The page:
Fifteen minutes and one second from now, you will make an uninformed business decision.
Not for lack of trying, of course, but because after fifteen minutes you will give up. You will stop searching for insights.
Somewhere in your firm’s files, likely organized under some type of knowledge management taxonomy, is that one piece of information, that one crucial insight that can increase your chances of success in a meaningful and statistically proven way. You may even know where it is.
- Maybe it’s in last year’s forecast
- Maybe it’s your predecessor’s strategy, shelved since she left your firm for another opportunity
- Maybe it’s in that market research report commissioned last year
Wherever it is, no matter what the knowledge management tool at your disposal, you will give up.
“We proved this definitively,” notes Mike Malone, research psychologist and market research innovator during a recent interview. During a four-year R&D collaboration with IBM where “we were trying to define the next generation decision support systems, we found if the decision maker cannot get his or her hands on the requisite information in less than 15 minutes, they won’t use the tool. It seems sort of arbitrary but that’s pretty much it. It’s 15 minutes.”
Delivering the right insight to the right person at the right time presents more than a mere user experience challenge for designers of knowledge management systems. It presents an obstacle to the quality of decision-making in any firm. As Mike puts it, “the race is going to be who can optimize the assimilation of insight fastest and most effectively.”
Leaders make decisions based on habit rather than merit
“Leaders,” Mike continues, “often make decisions based on habit rather than merit. If you do an audit in North America and Europe, you’ll find that 80% of business decisions are not informed by objective data. They are disproportionately reliant on anecdotal data or a snapshot that is buried in a silo and often taken out of context. And these are decisions that can determine the success of an organization.”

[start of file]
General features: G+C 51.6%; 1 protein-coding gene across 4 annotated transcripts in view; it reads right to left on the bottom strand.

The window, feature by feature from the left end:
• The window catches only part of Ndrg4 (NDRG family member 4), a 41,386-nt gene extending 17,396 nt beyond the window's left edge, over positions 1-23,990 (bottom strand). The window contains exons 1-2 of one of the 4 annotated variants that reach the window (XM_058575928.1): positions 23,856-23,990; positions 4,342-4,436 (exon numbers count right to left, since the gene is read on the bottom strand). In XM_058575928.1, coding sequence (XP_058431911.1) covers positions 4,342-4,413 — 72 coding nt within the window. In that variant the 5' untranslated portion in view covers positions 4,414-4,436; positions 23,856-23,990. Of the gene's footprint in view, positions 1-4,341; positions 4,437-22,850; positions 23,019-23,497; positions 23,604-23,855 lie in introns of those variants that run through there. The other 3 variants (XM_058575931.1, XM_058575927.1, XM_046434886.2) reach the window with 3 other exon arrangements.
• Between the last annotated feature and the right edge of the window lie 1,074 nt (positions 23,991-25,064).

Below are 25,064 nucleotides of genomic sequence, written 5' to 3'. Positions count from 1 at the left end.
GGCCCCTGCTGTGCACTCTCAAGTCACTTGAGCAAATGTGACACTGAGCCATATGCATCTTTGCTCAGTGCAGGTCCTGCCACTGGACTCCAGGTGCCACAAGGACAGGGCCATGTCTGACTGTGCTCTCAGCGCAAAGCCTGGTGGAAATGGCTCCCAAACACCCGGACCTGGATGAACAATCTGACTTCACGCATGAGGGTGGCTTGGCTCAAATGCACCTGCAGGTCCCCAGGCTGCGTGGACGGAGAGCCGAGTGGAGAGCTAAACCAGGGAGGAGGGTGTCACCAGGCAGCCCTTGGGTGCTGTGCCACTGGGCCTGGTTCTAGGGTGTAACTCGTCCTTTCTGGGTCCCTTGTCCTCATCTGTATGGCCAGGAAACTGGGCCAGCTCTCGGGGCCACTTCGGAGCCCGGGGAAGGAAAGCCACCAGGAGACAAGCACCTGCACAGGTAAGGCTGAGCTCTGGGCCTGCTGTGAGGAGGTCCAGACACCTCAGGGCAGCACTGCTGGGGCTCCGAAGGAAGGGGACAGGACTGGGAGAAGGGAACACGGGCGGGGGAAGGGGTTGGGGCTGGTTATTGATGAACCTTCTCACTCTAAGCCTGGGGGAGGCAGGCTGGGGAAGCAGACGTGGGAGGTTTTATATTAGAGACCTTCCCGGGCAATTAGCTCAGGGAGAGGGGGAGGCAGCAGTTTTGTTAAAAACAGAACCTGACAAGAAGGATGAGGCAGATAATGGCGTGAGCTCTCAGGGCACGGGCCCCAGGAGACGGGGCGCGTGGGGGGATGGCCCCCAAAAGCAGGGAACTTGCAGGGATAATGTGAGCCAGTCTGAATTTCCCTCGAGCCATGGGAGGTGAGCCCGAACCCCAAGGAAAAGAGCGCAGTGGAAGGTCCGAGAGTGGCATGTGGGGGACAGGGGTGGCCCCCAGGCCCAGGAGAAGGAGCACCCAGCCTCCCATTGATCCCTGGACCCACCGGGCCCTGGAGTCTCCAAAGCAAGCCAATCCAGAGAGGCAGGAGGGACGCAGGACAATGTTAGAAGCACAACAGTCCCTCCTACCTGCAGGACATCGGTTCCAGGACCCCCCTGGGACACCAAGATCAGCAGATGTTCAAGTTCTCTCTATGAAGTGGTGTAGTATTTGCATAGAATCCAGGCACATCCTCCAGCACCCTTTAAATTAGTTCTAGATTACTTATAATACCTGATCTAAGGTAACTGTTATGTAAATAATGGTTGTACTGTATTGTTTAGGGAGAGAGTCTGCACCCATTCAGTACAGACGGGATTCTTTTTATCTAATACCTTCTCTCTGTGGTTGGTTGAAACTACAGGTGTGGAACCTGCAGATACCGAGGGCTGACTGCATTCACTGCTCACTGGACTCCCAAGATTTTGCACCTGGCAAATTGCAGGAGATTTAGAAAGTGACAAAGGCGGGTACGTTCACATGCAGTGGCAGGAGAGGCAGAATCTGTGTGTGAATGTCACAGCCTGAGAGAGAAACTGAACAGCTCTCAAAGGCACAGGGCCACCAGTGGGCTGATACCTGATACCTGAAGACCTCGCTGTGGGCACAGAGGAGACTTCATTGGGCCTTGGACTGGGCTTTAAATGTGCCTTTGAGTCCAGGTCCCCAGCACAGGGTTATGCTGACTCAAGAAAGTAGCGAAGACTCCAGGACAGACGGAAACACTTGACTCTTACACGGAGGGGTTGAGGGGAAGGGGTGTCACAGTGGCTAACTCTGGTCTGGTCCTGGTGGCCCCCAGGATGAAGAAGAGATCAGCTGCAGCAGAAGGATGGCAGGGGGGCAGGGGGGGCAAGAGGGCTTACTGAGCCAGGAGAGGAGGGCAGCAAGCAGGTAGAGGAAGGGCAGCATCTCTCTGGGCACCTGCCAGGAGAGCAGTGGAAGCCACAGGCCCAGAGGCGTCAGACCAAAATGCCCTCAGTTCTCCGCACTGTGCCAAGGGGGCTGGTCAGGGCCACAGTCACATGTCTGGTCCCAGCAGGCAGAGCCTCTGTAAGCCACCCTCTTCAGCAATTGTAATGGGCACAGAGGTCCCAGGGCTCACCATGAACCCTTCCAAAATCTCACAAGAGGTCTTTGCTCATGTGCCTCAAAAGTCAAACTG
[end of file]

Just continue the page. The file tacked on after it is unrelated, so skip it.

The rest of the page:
Mike put into sharp relief the scope of our mission at Trefis, which is to support leaders who make decisions of consequence. If four of five business decisions are “not informed by objective data” then leaders need all the help they can get.
Here’s how Trefis helps. Our software platform transforms complex, static analyses-such as Excel-based data models-into easy-to-use, visual interactive experiences that let you develop “what-if” scenarios, assess the risk and reward of any decision, and engage stakeholders in meaningful discussions on the assumptions that matter most.
“Any decision you make is relative to a baseline of where you are right now,” Mike continued. “The essential question is, How will my decision impact the future? When applied to a concept such as price elasticity, the power of leveraging what-if scenarios–in combination with Trefis tool–becomes evident.”
For instance look at this screen shot from our Price Elasticity Model for ACME.
It depicts a baseline product / price mix across four products that,
- Generates $193 Million in total revenue
- With gross profits of $62.0 million
- 32.1% gross margins
- Against 827 units sold
Now click on “Product 3.” As you can see from this second image below, currently Product 3 contributes $103 million in revenue, through three distribution channels.
“What-if” we increase prices on Product 3 by 20%?
You might wonder: “What-if we increase our prices 20% on Product 3? What happens to our profits? Well let’s check it out. Do this yourself. Click here to open the model in another window)
- Dig deeper into “Channel 1” and you’ll see the “Product 3 Pricing Index” set a 1.0.
- Click through and slide the arrows up so the new index reads “1.2”
- The revenue and gross margin outputs on the left side update in real-time
- Total revenues and units drop (by 3.16% and 9.83% respectively), but both gross profit grows and margins grow (by 8.50% and 12.04% respectively).
“What-if” we continue to raise prices? Where do we fall off a cliff?
Keep adjusting the “Product 3 Pricing Index” and you’ll find that by simply dragging the arrows, profits begin to flatten, then fall after you increase the index to 1.75 or so . Play “what-if” as often as you wish, and save the scenarios under different tab names.
“’What-if scenarios’ is just street talk for the hypothetico-deductive method,” Mike says. “It means that you will approach the exercise in a disciplined fashion. You will articulate your assumptions, the parameters of your model, and then you will test and pivot. That’s the beauty. This method is the foundation of all science.”
We’ll have more from our interview Mike Malone in upcoming posts. If you’d like to learn more about how Trefis can help you make better decisions, contact us here.